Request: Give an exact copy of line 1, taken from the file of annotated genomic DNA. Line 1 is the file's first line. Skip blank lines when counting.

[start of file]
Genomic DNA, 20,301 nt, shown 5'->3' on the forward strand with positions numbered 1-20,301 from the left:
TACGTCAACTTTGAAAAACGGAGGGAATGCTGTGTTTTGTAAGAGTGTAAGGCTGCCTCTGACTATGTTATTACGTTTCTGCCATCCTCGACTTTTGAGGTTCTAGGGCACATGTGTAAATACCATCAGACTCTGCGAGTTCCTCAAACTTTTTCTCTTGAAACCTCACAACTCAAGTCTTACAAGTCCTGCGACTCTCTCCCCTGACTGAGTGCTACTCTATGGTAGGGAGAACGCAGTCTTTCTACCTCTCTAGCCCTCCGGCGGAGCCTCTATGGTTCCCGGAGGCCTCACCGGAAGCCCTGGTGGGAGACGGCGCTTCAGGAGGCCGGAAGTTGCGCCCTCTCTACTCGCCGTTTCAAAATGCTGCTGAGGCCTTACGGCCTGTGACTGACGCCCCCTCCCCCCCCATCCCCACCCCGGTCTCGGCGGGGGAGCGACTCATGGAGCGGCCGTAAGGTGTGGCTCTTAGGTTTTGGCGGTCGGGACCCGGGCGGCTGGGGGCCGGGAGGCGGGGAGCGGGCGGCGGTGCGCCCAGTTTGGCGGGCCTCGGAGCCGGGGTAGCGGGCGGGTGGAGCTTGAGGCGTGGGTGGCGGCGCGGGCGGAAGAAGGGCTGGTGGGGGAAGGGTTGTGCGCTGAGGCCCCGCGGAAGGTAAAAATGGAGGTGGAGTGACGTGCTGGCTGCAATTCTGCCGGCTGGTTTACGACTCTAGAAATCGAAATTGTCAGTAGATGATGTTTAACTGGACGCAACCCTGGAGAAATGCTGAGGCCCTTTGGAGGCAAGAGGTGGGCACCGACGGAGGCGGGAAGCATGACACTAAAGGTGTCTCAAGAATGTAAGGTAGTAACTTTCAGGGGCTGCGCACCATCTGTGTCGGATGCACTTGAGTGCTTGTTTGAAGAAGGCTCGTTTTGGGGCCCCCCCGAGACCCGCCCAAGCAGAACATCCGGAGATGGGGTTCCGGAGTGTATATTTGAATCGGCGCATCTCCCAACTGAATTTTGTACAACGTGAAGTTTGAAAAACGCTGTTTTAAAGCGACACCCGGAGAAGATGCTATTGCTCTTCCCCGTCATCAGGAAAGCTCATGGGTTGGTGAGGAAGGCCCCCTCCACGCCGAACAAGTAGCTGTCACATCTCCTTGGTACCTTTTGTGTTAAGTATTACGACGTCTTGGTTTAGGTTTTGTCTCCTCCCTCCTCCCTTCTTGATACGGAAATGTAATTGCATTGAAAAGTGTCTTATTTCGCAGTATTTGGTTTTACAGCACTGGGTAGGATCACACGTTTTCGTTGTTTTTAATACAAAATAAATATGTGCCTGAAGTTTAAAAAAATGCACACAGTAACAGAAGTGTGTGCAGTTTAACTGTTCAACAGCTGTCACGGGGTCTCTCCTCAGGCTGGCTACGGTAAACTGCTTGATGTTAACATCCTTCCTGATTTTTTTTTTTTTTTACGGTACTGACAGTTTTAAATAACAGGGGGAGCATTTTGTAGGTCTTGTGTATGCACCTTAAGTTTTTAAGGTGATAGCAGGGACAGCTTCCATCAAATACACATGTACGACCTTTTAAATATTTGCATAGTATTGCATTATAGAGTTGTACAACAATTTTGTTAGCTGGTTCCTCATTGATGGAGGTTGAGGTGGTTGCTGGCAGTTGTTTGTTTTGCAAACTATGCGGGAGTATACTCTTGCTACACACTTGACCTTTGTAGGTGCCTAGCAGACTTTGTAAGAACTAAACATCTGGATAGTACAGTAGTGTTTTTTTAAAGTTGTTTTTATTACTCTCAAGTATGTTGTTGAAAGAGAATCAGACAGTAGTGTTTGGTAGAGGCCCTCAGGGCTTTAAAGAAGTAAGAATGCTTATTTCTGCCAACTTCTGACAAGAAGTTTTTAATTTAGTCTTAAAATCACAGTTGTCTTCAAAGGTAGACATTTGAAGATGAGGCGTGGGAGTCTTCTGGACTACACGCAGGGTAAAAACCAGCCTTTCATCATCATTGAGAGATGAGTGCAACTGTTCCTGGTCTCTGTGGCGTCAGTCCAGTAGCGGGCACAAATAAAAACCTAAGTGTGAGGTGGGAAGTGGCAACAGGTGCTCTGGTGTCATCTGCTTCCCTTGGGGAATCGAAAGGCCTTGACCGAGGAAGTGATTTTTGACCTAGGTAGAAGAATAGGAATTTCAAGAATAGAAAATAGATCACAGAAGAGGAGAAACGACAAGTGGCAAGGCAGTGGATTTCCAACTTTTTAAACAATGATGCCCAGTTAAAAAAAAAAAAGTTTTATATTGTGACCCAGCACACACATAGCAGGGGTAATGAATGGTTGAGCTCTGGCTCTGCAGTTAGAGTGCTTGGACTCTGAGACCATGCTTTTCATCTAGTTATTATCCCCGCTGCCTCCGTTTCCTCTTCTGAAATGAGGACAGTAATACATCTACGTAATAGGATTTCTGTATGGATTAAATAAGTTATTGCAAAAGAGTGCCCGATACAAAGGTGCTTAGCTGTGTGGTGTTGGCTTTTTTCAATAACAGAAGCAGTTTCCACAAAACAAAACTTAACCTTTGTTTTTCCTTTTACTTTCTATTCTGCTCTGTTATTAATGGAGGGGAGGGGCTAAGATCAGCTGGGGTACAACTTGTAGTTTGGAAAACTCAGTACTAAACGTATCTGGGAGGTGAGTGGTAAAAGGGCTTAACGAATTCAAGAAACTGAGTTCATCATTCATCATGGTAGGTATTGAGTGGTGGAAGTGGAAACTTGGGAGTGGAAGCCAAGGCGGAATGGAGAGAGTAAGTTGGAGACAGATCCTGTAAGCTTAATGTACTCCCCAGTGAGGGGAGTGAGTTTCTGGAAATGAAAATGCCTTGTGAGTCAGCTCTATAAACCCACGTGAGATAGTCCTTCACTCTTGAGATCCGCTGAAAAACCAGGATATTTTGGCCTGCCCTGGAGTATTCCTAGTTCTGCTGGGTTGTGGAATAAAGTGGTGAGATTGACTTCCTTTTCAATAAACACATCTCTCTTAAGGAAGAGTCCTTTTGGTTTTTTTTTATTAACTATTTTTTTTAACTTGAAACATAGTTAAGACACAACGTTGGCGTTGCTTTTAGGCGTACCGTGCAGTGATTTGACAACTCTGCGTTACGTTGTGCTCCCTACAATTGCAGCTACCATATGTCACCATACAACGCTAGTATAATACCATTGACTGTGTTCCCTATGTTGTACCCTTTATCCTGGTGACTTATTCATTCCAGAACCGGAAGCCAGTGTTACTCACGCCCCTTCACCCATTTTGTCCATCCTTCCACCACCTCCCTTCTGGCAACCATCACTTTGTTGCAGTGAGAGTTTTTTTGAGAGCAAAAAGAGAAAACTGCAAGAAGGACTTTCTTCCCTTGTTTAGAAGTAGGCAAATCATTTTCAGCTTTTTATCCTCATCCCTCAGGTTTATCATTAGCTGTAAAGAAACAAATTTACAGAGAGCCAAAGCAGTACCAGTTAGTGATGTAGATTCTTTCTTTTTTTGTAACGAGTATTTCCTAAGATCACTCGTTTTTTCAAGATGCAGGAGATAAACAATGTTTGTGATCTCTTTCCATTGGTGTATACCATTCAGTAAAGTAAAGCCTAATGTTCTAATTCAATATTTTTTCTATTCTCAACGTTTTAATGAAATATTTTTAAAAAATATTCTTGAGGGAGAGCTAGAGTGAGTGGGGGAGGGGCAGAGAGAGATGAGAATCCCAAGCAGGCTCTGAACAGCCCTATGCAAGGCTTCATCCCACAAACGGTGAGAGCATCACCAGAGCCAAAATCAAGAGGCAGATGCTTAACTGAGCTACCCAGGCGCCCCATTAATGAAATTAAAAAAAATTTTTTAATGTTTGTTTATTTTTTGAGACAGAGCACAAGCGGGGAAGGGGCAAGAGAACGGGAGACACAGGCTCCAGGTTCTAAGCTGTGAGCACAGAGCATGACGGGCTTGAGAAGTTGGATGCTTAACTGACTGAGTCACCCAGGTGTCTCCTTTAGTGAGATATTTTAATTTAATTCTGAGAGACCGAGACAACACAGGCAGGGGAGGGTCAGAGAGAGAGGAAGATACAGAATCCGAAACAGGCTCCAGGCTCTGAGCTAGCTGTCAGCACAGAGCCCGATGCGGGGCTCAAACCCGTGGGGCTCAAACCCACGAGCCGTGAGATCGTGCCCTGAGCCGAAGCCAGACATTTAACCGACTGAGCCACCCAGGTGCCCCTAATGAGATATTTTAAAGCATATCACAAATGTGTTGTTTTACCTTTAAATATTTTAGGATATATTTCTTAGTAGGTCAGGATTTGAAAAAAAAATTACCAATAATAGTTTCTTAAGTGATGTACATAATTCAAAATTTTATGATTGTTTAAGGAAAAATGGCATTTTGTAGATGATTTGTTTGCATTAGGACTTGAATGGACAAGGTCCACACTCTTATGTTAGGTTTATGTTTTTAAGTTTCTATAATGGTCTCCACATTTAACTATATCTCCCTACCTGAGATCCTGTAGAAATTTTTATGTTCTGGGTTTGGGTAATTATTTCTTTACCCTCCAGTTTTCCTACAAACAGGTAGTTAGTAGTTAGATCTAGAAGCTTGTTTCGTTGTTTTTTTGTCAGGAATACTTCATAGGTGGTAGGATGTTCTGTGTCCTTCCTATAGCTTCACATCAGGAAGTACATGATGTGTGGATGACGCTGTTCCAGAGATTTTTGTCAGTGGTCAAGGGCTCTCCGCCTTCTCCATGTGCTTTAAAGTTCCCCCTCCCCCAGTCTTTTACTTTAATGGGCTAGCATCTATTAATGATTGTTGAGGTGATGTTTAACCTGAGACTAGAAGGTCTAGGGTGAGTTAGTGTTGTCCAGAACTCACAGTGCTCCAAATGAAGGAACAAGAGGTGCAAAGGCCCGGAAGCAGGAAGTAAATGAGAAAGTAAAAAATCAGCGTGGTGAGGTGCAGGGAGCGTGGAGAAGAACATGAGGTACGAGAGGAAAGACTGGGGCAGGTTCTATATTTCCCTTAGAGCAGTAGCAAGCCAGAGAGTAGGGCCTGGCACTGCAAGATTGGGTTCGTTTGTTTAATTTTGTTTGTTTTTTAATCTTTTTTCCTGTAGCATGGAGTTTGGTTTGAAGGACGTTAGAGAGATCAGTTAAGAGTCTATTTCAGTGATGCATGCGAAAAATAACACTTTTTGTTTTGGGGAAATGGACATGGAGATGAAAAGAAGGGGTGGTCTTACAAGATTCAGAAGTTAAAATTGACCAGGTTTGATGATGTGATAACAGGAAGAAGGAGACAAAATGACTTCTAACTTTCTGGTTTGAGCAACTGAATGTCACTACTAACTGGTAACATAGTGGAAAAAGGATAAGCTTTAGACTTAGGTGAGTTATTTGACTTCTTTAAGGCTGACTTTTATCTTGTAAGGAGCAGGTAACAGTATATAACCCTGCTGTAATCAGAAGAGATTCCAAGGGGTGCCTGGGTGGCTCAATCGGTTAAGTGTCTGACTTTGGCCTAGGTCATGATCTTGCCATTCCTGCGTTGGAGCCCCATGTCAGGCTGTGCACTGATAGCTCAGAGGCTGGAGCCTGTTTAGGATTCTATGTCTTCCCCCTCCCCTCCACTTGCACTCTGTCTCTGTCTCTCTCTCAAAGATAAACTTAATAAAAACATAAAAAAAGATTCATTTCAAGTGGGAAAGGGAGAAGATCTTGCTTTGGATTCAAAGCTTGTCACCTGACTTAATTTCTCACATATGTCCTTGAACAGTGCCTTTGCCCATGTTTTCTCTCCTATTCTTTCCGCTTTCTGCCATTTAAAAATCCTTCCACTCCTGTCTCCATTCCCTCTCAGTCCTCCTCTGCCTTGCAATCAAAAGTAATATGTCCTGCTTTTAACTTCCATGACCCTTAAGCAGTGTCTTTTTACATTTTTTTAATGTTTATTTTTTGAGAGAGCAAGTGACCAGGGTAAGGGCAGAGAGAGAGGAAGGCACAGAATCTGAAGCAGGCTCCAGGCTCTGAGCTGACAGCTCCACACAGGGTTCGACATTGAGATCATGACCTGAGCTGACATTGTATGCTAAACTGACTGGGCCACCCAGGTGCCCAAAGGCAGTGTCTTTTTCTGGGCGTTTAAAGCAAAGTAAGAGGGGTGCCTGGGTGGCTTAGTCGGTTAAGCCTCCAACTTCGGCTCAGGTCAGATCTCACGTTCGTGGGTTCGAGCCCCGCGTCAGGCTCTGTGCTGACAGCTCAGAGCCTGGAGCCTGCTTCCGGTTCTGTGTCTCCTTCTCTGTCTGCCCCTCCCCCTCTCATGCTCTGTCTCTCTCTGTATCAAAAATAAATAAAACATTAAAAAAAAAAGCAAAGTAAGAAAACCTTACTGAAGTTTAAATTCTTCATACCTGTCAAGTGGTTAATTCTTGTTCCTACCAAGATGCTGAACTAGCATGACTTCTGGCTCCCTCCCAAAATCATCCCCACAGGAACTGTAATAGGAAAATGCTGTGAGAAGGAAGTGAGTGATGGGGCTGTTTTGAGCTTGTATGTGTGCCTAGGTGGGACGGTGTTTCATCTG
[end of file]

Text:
Genomic DNA, 20,301 nt, shown 5'->3' on the forward strand with positions numbered 1-20,301 from the left: